Whether they have kept comparatively quiet in their own scoring column or stifled their opponents in a not-so-readily-noticed fashion, several solid NHL players are coming off one or more unheralded years as they approach 2013-14.
Because hockey is the quintessential team game, it is somewhat paradoxical the way appreciation for individual efforts is handled. It might not matter much to the ideal team player himself, yet it often should be a little more proportionate in that very same player’s favor.
Some of the league’s most underappreciated players have had their dazzling performances translate to the stat sheet. The problem is that they have the misfortune of having household names for teammates or playing in a market that draws less continental attention.
In other cases, they are doing any number of the so-called “little things” and garnering publicity accordingly. It does not help when they are playing on a team that, deservingly or not, is pulling in more negative scrutiny than positive or hardly any scrutiny at all.
Some of these athletes could still have better luck drawing the spotlight in the coming campaign. Others, by sheer virtue of their skill set, may need more cooperation from incisive observers for their impact to come into plainer view.
Here are 10 NHLers who have hovered below the league’s canopy of household names, but will be worth monitoring this season.
Unless otherwise indicated, all statistics for this slideshow were found via nhl.com
Not to take anything away from Teemu Selanne, but whether or not the longtime Anaheim hero decides to play another year, the Ducks will have at least one Finnish forward giving them an indispensable veteran presence.
At 38, and turning 39 in November, Saku Koivu may not have much more to give from a production perspective. His numbers have receded with each full-length season he has spent in Anaheim, from 52 points in 2009-10 to 45 in 2010-11 to 38 in 2011-12.
But even if his input is not readily surfacing on the scoresheet, Koivu has proven that he can be an effective bottom-six forward helping a shutdown cause in the defensive end.
One of 54 prospects for the Finnish Olympic team in 2014, Koivu could impact the Ducks in one of two ways depending on whether he makes his country’s final roster.
If he does, he may feel personally motivated to build up to the tournament in Sochi and, in effect, do his part to sculpt early collateral in the win column for Anaheim. If he falls short, that would mean a two-week break early in the latter half of the regular season and therefore a rare chance to recharge and inhale a second wind for the homestretch and playoffs.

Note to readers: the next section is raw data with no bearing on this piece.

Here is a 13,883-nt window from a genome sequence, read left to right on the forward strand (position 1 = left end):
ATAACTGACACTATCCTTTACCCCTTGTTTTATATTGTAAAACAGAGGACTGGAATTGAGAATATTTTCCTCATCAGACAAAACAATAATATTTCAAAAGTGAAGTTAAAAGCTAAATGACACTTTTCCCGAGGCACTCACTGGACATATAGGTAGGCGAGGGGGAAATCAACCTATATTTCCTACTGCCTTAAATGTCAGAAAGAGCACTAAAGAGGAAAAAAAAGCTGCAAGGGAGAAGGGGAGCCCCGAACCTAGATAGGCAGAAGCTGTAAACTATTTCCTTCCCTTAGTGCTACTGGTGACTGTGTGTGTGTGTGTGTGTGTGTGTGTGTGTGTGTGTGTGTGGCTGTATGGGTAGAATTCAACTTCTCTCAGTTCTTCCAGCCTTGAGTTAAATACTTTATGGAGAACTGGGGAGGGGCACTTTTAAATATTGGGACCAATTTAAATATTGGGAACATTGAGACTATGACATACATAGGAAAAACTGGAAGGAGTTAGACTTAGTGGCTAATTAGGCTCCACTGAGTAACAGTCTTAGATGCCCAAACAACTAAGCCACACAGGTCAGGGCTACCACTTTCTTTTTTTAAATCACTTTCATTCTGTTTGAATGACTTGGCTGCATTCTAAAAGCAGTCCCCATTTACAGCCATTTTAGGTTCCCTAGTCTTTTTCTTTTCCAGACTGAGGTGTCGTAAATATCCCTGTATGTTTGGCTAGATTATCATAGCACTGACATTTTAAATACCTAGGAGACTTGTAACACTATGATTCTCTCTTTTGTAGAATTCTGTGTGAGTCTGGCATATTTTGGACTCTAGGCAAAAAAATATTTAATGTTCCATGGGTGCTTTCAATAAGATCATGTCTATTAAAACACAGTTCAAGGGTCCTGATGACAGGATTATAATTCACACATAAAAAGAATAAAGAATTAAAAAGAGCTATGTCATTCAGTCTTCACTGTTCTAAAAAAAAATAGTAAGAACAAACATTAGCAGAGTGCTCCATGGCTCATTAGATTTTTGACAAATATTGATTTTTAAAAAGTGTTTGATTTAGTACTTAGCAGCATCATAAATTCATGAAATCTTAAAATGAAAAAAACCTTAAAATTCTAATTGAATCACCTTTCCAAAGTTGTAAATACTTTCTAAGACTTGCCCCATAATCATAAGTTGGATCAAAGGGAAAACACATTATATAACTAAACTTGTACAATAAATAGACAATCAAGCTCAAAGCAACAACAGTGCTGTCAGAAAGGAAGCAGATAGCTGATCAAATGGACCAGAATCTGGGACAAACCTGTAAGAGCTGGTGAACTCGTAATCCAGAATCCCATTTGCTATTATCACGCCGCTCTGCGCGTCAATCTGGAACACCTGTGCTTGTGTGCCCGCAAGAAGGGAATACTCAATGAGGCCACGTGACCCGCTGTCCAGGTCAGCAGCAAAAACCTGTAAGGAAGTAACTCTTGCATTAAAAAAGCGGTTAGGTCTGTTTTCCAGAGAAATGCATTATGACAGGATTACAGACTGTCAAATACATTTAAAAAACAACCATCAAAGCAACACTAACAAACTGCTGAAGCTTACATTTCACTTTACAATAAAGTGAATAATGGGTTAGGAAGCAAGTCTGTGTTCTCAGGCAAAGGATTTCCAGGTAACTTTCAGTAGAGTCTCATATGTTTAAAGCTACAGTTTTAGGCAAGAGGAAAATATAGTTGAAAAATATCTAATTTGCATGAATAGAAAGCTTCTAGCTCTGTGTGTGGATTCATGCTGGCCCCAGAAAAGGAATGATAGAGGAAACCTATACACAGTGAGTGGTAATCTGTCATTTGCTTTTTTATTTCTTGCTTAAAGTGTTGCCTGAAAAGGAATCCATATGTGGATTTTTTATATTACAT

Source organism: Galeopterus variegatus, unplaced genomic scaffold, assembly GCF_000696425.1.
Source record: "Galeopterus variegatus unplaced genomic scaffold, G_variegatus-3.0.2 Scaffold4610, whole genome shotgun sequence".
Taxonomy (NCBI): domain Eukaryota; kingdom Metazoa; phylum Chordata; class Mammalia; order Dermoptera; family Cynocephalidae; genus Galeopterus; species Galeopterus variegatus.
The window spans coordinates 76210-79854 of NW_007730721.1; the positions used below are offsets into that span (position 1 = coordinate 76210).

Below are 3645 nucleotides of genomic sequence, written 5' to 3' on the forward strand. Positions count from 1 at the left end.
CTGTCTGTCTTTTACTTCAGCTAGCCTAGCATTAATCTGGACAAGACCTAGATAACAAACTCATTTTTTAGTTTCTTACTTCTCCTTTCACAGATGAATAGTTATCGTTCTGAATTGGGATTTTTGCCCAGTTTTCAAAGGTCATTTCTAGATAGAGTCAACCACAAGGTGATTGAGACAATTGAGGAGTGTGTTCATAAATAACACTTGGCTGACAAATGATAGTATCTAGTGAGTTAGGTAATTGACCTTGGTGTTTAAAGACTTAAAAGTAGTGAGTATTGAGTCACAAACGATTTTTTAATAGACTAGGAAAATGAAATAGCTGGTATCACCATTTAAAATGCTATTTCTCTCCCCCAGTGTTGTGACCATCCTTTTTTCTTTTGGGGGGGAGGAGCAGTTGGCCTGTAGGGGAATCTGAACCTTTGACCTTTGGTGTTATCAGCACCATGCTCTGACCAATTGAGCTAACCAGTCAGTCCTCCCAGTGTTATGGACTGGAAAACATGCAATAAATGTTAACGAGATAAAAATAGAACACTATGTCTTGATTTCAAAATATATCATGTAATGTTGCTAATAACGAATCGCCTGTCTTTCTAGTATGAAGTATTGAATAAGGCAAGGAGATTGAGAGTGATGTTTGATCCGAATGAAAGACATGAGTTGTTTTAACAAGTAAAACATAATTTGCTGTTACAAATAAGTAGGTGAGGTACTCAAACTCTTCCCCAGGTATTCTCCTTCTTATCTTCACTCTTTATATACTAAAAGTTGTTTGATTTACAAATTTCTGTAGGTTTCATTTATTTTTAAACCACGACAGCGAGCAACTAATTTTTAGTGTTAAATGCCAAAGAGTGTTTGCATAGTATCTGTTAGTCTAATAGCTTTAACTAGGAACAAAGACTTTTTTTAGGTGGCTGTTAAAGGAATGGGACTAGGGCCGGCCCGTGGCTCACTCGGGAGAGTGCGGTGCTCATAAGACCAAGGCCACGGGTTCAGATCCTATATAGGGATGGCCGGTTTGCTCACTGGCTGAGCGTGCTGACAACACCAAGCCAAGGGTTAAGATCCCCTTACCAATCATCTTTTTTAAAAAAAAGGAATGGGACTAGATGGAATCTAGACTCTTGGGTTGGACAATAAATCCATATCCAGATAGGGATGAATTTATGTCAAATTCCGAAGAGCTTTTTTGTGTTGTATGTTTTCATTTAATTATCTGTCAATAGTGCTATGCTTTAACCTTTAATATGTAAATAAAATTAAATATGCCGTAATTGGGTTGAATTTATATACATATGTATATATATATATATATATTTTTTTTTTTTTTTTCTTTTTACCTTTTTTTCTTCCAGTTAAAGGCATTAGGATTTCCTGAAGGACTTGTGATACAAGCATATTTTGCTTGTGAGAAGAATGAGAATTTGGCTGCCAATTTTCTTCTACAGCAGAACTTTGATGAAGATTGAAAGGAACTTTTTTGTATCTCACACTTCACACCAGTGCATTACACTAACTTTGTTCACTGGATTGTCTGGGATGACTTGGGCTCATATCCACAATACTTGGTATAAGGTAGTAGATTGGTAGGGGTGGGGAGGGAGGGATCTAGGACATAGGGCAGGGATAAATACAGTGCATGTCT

But either way, regardless of what is left in his physical tank, Koivu should continue to serve as an inspiring specimen in the Ducks dressing room.
Alex Tanguay, who was 21 at the time of that title, made an intriguing pledge when the Avs acquired him from Calgary for a second playing stint this summer. As he told to Denver Post reporter Adrian Dater, “I haven’t had my best year yet in the NHL, I really feel that…I have a big chip on my shoulder about that, I realize. I feel I can still perform, and I’m so happy to be back in Denver where I have so many great memories.”
This is coming from a player whose first of four seasons in the 70-point range was that 2000-01 banner campaign, but who has tapered off since 2007 and not seen postseason action since 2009.
Assuming his active hunger matches his words, Tanguay is going to be a crucial addition to an atmosphere already permeated with specimens of Colorado’s glory days. He will be the one who not only joins the front office in speaking to organizational pride, but also putting that into practice as he skates through, well, practices and games.
For a team that is about to phase in first overall draft pick Nathan MacKinnon as its latest layer of young talent, Tanguay looks primed to be the ideal example-setter. Even if his own production fails to skyrocket, his combination of winning experience, recent lack of fulfillment and years still ahead is not something to overlook.
Perhaps all that really matters for Pascal Dupuis is that his employer appreciates him enough to re-sign him to a much more lucrative deal, as the Pittsburgh Penguins did this past summer.
With that being said, publicity-wise, he is all but bound to remain in the shadows of Sidney Crosby, Chris Kunitz, Kris Letang, Evgeni Malkin, James Neal, etc.